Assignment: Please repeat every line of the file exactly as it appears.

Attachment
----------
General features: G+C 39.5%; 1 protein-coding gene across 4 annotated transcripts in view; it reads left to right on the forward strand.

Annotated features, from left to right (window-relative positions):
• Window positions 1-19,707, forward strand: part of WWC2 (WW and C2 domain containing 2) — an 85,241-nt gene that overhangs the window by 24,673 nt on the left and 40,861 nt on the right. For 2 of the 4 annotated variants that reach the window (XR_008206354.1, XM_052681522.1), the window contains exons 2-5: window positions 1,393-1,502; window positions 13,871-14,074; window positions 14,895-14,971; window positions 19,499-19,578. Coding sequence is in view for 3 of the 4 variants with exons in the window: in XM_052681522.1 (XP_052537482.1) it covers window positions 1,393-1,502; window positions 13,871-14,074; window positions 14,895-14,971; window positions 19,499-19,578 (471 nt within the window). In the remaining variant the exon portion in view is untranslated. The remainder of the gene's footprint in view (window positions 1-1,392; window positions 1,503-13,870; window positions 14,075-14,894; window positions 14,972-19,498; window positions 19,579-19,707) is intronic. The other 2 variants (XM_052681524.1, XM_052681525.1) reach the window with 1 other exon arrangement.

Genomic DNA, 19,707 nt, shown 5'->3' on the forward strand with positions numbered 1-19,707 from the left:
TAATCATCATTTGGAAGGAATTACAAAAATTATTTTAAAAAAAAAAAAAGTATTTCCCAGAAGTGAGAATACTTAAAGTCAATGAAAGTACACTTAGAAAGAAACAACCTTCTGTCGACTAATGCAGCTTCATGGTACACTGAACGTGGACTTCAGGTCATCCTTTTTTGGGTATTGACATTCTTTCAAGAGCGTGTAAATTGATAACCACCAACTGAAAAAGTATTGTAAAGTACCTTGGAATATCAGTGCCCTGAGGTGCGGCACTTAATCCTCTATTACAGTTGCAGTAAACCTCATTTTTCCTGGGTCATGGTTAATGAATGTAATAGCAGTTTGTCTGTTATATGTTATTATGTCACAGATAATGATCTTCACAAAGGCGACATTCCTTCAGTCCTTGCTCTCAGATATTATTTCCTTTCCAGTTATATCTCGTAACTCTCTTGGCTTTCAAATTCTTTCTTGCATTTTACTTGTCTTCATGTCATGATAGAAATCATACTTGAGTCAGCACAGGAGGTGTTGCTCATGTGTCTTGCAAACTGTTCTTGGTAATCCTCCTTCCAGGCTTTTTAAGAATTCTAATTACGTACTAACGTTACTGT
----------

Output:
General features: G+C 39.5%; 1 protein-coding gene across 4 annotated transcripts in view; it reads left to right on the forward strand.

Annotated features, from left to right (window-relative positions):
• Window positions 1-19,707, forward strand: part of WWC2 (WW and C2 domain containing 2) — an 85,241-nt gene that overhangs the window by 24,673 nt on the left and 40,861 nt on the right. For 2 of the 4 annotated variants that reach the window (XR_008206354.1, XM_052681522.1), the window contains exons 2-5: window positions 1,393-1,502; window positions 13,871-14,074; window positions 14,895-14,971; window positions 19,499-19,578. Coding sequence is in view for 3 of the 4 variants with exons in the window: in XM_052681522.1 (XP_052537482.1) it covers window positions 1,393-1,502; window positions 13,871-14,074; window positions 14,895-14,971; window positions 19,499-19,578 (471 nt within the window). In the remaining variant the exon portion in view is untranslated. The remainder of the gene's footprint in view (window positions 1-1,392; window positions 1,503-13,870; window positions 14,075-14,894; window positions 14,972-19,498; window positions 19,579-19,707) is intronic. The other 2 variants (XM_052681524.1, XM_052681525.1) reach the window with 1 other exon arrangement.

Genomic DNA, 19,707 nt, shown 5'->3' on the forward strand with positions numbered 1-19,707 from the left:
TAATCATCATTTGGAAGGAATTACAAAAATTATTTTAAAAAAAAAAAAAGTATTTCCCAGAAGTGAGAATACTTAAAGTCAATGAAAGTACACTTAGAAAGAAACAACCTTCTGTCGACTAATGCAGCTTCATGGTACACTGAACGTGGACTTCAGGTCATCCTTTTTTGGGTATTGACATTCTTTCAAGAGCGTGTAAATTGATAACCACCAACTGAAAAAGTATTGTAAAGTACCTTGGAATATCAGTGCCCTGAGGTGCGGCACTTAATCCTCTATTACAGTTGCAGTAAACCTCATTTTTCCTGGGTCATGGTTAATGAATGTAATAGCAGTTTGTCTGTTATATGTTATTATGTCACAGATAATGATCTTCACAAAGGCGACATTCCTTCAGTCCTTGCTCTCAGATATTATTTCCTTTCCAGTTATATCTCGTAACTCTCTTGGCTTTCAAATTCTTTCTTGCATTTTACTTGTCTTCATGTCATGATAGAAATCATACTTGAGTCAGCACAGGAGGTGTTGCTCATGTGTCTTGCAAACTGTTCTTGGTAATCCTCCTTCCAGGCTTTTTAAGAATTCTAATTACGTACTAACGTTACTGT